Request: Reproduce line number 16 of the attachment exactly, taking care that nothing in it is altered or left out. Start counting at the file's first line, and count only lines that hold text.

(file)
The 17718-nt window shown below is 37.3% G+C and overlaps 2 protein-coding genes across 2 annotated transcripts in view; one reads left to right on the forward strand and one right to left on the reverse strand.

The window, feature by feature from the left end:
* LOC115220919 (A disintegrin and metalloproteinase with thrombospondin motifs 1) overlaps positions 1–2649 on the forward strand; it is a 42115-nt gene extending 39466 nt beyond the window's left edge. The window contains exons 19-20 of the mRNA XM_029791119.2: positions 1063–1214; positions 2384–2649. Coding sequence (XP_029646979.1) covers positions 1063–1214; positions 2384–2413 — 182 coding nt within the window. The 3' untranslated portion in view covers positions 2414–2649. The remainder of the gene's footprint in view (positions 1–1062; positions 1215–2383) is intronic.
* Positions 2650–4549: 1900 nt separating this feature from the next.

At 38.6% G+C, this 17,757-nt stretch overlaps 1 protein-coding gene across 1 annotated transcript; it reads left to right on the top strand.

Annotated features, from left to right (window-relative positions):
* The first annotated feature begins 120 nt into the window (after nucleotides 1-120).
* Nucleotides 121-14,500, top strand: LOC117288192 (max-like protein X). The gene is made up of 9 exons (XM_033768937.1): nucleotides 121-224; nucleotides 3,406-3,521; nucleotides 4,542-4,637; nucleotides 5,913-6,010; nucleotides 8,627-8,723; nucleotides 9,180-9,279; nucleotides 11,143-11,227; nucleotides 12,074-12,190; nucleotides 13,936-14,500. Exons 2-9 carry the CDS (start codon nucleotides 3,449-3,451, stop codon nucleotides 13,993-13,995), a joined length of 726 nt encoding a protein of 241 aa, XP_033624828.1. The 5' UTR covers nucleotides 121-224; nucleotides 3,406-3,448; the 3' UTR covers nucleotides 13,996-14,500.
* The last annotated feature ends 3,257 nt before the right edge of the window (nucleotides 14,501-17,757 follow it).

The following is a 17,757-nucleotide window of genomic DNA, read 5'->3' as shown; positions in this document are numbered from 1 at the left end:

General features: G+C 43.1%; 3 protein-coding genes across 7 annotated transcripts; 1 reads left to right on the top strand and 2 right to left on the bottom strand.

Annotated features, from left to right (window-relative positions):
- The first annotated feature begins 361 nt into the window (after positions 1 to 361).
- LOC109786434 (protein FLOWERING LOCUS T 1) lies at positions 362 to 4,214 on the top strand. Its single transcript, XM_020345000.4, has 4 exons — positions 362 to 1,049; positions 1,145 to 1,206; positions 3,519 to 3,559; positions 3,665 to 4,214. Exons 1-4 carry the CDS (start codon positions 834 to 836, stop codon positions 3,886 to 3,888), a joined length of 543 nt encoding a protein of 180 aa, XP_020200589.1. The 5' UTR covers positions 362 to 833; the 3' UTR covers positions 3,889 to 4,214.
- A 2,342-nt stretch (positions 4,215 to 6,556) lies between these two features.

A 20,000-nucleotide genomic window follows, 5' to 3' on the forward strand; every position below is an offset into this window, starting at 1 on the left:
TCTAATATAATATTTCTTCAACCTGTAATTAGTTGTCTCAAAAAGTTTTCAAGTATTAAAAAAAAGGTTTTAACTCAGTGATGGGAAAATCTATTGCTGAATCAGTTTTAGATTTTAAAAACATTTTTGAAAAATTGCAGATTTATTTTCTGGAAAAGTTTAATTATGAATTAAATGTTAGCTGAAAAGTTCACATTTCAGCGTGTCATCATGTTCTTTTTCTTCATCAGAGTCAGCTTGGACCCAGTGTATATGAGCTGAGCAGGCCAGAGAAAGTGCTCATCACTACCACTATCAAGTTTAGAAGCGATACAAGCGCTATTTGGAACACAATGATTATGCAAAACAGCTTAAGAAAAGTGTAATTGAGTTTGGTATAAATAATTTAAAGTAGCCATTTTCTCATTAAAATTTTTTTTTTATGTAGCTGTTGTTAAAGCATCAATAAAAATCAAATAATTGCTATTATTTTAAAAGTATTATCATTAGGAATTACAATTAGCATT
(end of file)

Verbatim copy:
A 20,000-nucleotide genomic window follows, 5' to 3' on the forward strand; every position below is an offset into this window, starting at 1 on the left: